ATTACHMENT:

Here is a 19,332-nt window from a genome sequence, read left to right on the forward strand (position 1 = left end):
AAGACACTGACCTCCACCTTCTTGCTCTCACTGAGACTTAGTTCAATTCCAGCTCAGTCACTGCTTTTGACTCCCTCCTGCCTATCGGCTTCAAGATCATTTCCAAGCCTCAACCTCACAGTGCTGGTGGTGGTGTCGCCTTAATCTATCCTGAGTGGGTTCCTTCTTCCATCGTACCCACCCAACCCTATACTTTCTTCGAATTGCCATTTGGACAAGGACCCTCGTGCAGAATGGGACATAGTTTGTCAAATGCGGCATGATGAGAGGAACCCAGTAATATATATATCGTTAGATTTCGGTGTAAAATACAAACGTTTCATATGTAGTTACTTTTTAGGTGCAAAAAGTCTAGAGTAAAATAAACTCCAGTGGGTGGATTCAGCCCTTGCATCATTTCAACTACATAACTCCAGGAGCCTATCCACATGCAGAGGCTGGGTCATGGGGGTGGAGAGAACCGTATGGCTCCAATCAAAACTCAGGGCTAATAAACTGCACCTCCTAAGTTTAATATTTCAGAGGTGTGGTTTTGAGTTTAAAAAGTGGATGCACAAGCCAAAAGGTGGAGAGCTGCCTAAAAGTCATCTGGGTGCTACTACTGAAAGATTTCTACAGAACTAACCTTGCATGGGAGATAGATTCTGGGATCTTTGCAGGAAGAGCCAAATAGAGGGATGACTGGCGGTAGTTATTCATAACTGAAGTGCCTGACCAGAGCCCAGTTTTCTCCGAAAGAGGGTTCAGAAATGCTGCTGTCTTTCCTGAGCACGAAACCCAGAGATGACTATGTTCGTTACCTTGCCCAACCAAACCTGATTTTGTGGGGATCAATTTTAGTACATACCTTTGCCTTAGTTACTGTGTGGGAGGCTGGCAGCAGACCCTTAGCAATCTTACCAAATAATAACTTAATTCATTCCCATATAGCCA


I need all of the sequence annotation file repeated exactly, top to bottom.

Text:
Here is a 19,332-nt window from a genome sequence, read left to right on the forward strand (position 1 = left end):
AAGACACTGACCTCCACCTTCTTGCTCTCACTGAGACTTAGTTCAATTCCAGCTCAGTCACTGCTTTTGACTCCCTCCTGCCTATCGGCTTCAAGATCATTTCCAAGCCTCAACCTCACAGTGCTGGTGGTGGTGTCGCCTTAATCTATCCTGAGTGGGTTCCTTCTTCCATCGTACCCACCCAACCCTATACTTTCTTCGAATTGCCATTTGGACAAGGACCCTCGTGCAGAATGGGACATAGTTTGTCAAATGCGGCATGATGAGAGGAACCCAGTAATATATATATCGTTAGATTTCGGTGTAAAATACAAACGTTTCATATGTAGTTACTTTTTAGGTGCAAAAAGTCTAGAGTAAAATAAACTCCAGTGGGTGGATTCAGCCCTTGCATCATTTCAACTACATAACTCCAGGAGCCTATCCACATGCAGAGGCTGGGTCATGGGGGTGGAGAGAACCGTATGGCTCCAATCAAAACTCAGGGCTAATAAACTGCACCTCCTAAGTTTAATATTTCAGAGGTGTGGTTTTGAGTTTAAAAAGTGGATGCACAAGCCAAAAGGTGGAGAGCTGCCTAAAAGTCATCTGGGTGCTACTACTGAAAGATTTCTACAGAACTAACCTTGCATGGGAGATAGATTCTGGGATCTTTGCAGGAAGAGCCAAATAGAGGGATGACTGGCGGTAGTTATTCATAACTGAAGTGCCTGACCAGAGCCCAGTTTTCTCCGAAAGAGGGTTCAGAAATGCTGCTGTCTTTCCTGAGCACGAAACCCAGAGATGACTATGTTCGTTACCTTGCCCAACCAAACCTGATTTTGTGGGGATCAATTTTAGTACATACCTTTGCCTTAGTTACTGTGTGGGAGGCTGGCAGCAGACCCTTAGCAATCTTACCAAATAATAACTTAATTCATTCCCATATAGCCA